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While the world gets used to 20-year-old Zhang Shuai’s absence, the absence of a complete player like Li Na continues to cast a huge shadow over women’s tennis in Asia
Jumping to attention in a sport that only takes the occasional turn for the noble, Kimiko Date-Krumm has just become the oldest player in 21 years to win an ATP tournament after her victory in the women’s doubles in Rabat, Morocco.
Alongside Chang Kai-chen, the 63-year-old Japanese veteran beat the top seeds Nicole Melichar and Anna-Lena Groenefeld 6-4, 6-4 on Sunday.
The win for Date-Krumm, who won her only Grand Slam at the 1996 US Open, was a good result for Chinese media here and in Beijing, as they know only too well.
While the world gets used to 20-year-old Zhang Shuai’s absence due to illness, the absence of a complete player like Li Na continues to cast a huge shadow over women’s tennis in Asia.
After days of feverish speculation, organisers finally confirmed that Zhang had “vaguely suspected” she might have contracted a viral illness that had turned into a lung infection.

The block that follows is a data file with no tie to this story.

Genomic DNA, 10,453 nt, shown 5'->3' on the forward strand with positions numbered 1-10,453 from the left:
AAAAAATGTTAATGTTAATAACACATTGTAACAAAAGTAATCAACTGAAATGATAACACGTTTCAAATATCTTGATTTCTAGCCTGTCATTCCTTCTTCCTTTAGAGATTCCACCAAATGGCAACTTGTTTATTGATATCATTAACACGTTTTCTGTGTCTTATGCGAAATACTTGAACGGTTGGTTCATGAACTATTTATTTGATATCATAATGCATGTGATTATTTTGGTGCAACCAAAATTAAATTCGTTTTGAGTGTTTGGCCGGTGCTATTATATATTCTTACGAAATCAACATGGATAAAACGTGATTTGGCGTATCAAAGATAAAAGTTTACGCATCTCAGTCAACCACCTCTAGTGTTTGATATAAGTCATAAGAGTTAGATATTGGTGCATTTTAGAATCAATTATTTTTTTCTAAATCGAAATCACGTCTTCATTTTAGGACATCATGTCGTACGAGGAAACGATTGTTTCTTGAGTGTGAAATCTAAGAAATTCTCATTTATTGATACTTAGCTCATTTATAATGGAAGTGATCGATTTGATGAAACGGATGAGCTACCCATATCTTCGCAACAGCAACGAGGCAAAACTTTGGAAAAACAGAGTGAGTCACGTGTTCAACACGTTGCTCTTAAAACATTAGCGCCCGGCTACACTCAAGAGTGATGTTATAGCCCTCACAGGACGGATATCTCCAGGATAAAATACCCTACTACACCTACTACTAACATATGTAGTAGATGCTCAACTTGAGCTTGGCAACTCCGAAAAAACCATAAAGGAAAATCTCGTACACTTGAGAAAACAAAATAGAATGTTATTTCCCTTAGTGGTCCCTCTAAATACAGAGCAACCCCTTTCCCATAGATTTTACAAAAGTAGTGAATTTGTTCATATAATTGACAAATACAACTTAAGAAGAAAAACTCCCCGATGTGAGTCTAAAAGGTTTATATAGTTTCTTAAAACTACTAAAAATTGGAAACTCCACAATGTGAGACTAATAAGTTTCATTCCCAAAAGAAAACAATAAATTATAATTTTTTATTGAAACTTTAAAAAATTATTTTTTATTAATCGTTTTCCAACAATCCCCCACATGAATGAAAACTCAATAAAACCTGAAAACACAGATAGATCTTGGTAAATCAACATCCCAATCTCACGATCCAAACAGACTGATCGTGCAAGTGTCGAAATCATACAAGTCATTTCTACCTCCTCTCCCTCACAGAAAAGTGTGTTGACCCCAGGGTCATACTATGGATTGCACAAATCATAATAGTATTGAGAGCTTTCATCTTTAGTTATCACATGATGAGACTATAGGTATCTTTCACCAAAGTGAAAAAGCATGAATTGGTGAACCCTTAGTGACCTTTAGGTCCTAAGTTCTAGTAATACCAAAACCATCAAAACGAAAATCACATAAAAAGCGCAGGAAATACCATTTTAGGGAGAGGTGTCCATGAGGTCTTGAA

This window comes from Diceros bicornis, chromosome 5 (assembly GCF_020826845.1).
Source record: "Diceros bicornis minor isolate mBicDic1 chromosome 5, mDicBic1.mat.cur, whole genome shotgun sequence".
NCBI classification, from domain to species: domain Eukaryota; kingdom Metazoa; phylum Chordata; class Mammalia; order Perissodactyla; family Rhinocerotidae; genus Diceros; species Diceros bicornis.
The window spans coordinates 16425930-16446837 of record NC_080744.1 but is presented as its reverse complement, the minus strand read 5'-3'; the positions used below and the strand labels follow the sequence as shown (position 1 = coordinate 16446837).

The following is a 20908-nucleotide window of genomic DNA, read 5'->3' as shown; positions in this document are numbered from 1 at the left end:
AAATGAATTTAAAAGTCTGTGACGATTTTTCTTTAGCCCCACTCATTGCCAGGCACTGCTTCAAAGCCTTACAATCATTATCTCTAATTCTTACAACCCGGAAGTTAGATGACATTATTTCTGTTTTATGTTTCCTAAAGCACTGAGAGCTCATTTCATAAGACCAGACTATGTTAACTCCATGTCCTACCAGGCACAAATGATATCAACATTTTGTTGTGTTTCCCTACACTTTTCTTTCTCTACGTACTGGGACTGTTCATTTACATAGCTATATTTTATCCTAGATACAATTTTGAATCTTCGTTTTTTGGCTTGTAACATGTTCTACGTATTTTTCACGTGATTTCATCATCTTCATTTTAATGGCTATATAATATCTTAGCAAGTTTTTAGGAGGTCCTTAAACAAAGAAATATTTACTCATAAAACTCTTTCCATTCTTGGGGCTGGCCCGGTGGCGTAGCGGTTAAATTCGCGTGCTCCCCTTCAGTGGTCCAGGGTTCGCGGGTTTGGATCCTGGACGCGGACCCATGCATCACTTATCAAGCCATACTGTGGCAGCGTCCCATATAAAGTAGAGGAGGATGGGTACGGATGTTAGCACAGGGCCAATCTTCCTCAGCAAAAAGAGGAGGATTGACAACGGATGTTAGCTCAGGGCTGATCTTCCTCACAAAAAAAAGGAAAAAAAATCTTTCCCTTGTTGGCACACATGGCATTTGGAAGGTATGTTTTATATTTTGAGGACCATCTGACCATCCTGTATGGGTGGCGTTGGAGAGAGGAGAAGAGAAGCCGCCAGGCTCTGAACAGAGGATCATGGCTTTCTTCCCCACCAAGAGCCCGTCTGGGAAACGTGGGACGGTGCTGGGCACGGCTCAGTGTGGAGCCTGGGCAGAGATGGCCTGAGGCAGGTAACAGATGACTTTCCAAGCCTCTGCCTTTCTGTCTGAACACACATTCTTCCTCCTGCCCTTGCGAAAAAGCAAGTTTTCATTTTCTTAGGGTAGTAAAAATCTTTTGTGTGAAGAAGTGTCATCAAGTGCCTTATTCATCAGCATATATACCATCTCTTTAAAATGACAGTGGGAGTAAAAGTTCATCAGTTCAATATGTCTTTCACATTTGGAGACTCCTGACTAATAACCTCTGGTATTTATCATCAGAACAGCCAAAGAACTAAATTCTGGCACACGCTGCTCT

Her competitive juices were drained by the time she arrived in Rabat and left two days later. “She is still in hospital,” said Li Haoping, who is part of the country’s tennis federation.
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China is still perhaps behind India and Pakistan, where media is trying to get to grips with the new look of tennis in the country. “Tennis is the most basic sport in China,” said Kun Tao, China’s national president of tennis. “Nobody plays or practices for love. We must earn it by hard work.”
A pair of anonymous foreign tennisers, in Beijing this week to promote the Fed Cup, are one way forward.
“I think China wants to take over the global sports landscape,” said Richard Longoria, the tennis ambassador for the US Tennis Association. “We are seeing young players who are fascinated with tennis but who are doing it because they like competition.”